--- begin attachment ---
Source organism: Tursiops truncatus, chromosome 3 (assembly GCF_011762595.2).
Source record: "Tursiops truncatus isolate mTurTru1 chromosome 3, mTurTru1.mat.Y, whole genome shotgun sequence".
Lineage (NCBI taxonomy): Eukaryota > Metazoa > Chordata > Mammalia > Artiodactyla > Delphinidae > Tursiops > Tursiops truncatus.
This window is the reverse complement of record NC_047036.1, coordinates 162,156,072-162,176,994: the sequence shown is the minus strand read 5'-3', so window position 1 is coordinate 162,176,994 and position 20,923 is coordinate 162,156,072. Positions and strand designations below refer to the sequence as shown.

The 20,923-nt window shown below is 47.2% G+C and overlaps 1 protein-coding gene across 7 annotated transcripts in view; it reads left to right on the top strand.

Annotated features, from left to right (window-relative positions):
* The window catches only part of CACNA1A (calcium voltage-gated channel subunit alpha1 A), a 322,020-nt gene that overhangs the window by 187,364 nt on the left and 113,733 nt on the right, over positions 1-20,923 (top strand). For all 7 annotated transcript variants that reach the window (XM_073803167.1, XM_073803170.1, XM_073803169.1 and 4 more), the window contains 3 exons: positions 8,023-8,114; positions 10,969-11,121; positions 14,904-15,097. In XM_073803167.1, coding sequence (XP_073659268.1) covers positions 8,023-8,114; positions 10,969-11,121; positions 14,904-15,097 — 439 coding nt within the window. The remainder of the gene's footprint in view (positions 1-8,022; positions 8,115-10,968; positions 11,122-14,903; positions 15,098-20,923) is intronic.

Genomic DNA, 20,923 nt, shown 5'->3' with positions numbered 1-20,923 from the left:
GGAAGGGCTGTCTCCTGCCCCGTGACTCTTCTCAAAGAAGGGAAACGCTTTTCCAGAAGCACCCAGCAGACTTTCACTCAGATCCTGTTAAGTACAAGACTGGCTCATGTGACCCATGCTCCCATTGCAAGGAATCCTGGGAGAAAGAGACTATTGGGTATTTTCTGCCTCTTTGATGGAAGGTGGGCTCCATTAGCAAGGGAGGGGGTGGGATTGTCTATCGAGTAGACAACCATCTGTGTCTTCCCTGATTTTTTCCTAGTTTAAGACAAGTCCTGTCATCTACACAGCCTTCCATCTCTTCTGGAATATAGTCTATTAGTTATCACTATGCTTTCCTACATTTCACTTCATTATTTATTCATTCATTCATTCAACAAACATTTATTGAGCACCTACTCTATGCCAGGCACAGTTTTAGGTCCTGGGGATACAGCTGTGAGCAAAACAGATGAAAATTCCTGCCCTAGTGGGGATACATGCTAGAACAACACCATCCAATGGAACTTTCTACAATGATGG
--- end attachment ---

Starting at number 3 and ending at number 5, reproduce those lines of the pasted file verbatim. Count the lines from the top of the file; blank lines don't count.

Lineage (NCBI taxonomy): Eukaryota > Metazoa > Chordata > Mammalia > Artiodactyla > Delphinidae > Tursiops > Tursiops truncatus.
This window is the reverse complement of record NC_047036.1, coordinates 162,156,072-162,176,994: the sequence shown is the minus strand read 5'-3', so window position 1 is coordinate 162,176,994 and position 20,923 is coordinate 162,156,072. Positions and strand designations below refer to the sequence as shown.

The 20,923-nt window shown below is 47.2% G+C and overlaps 1 protein-coding gene across 7 annotated transcripts in view; it reads left to right on the top strand.